It appears Darwin was on to something after all. In the most stunning statistic of the new narcissistic normal's sharing economy, The Sydney Morning Herald reports that, since 2013, deaths from shark attacks have been outnumbered by deaths while taking a selfie.
At least 11 people have died this year while trying to take a selfie, according to a Wikipedia page that tracks media reports of selfie-related injuries and deaths. At least 11 people died while trying to photograph themselves in 2014, according to the list.
By comparison, just three people were killed in shark attacks last year, according to statistics from the University of Florida's International Shark Attack File. An average of six people a year have died from shark attacks in the decade to 2014 and Mashable reports that eight people have been killed in shark attacks so far this year.
The figures say as much about shark fatalities as they do about the dangers of not paying attention to your surroundings - or worse, intentionally putting yourself in harm's way for the sake of a Facebook or Instagram post.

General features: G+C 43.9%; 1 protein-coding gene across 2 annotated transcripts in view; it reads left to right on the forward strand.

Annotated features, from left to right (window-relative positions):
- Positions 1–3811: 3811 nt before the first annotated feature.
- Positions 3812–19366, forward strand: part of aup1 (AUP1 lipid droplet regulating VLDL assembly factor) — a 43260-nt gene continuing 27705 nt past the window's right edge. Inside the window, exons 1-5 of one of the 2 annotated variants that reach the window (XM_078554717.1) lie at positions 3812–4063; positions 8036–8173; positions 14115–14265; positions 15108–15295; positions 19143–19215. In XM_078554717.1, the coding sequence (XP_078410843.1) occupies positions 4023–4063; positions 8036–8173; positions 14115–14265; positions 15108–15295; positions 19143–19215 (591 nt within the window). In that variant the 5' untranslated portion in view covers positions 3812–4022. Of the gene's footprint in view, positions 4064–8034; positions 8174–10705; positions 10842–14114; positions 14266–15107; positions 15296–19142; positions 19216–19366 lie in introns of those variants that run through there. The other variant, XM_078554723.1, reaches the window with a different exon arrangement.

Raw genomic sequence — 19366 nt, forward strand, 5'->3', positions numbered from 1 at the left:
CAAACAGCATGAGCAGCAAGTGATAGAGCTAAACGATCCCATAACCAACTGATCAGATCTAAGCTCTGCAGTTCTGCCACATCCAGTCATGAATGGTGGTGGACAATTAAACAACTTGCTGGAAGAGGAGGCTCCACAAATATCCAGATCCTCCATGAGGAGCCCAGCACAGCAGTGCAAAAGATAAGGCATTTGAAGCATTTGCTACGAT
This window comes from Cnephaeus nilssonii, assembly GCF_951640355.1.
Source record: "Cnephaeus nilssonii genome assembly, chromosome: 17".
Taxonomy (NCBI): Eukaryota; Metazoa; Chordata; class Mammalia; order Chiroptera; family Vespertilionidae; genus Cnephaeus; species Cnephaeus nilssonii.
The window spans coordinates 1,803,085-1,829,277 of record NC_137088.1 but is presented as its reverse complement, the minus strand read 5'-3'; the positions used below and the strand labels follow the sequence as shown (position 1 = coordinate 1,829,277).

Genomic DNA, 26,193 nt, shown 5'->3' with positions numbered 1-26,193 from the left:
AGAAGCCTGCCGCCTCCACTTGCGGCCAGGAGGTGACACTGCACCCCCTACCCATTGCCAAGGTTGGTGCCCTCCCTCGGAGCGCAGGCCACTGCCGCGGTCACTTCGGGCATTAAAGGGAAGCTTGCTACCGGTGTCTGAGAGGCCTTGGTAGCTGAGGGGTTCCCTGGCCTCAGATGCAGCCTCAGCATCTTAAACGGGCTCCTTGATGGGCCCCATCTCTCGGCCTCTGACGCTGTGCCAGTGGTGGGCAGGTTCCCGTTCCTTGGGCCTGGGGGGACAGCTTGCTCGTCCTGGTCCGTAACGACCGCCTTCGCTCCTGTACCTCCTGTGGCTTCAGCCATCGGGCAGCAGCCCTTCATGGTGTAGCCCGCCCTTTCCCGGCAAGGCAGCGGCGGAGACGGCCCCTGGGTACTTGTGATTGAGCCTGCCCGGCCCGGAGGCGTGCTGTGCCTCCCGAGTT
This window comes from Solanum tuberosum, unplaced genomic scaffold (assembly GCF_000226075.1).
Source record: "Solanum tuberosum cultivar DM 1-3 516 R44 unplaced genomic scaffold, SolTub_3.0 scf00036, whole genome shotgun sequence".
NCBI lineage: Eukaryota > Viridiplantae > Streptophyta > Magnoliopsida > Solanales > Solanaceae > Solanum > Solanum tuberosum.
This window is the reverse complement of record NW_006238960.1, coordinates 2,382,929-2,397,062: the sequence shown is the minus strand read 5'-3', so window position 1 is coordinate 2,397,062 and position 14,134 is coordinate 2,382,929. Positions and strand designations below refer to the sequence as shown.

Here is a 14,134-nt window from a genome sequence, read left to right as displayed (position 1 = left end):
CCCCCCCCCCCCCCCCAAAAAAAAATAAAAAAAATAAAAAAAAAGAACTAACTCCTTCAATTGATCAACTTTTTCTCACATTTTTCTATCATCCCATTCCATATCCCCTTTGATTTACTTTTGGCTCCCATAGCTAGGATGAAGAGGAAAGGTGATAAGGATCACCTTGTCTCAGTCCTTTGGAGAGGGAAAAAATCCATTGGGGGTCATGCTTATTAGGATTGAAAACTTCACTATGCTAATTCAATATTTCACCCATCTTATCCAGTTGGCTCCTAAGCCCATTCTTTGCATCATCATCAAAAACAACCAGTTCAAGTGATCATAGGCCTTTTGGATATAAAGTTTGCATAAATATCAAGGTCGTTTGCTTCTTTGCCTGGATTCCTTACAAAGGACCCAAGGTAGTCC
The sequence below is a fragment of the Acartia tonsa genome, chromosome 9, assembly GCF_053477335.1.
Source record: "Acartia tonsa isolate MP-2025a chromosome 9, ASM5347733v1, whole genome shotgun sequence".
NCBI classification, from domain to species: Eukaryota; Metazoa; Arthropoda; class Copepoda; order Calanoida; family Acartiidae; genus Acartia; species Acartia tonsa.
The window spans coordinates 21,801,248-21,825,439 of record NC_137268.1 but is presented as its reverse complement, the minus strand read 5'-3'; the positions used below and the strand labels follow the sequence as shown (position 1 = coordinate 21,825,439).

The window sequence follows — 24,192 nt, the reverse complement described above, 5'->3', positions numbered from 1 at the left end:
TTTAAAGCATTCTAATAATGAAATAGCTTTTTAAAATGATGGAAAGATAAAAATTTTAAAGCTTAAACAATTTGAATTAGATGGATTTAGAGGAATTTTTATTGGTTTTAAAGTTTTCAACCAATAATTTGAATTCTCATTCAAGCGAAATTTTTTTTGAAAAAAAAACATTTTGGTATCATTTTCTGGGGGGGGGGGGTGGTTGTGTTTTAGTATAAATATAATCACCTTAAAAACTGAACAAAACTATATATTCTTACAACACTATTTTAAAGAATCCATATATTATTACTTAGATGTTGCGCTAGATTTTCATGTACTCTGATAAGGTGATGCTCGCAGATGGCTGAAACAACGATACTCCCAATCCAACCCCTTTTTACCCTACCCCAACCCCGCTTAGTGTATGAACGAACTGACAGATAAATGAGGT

And although the Wikipedia list is by no means comprehensive (at least three deaths, listed below, have not been recorded) it makes for sobering reading.
Falls were the most common cause of death, accounting for eight of the 22 deaths listed over the two years, as well as the death of a 21-year-old Singaporean man, not listed on the Wikipedia page, who fell from a seaside cliff in Bali.
The latest recorded death is of a Japanese tourist who slipped and fell down the stairs at the Taj Mahal on September 18.
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And while some selfies are "to die for"...
"A cool selfie could cost you your life," the Interior Ministry warned in a brochure accompanying a video and website listing risky locations to take selfies.
Other tips from the Russian campaign include: "A selfie on the railway tracks is a bad idea if you value your life" and "A selfie with a weapon kills".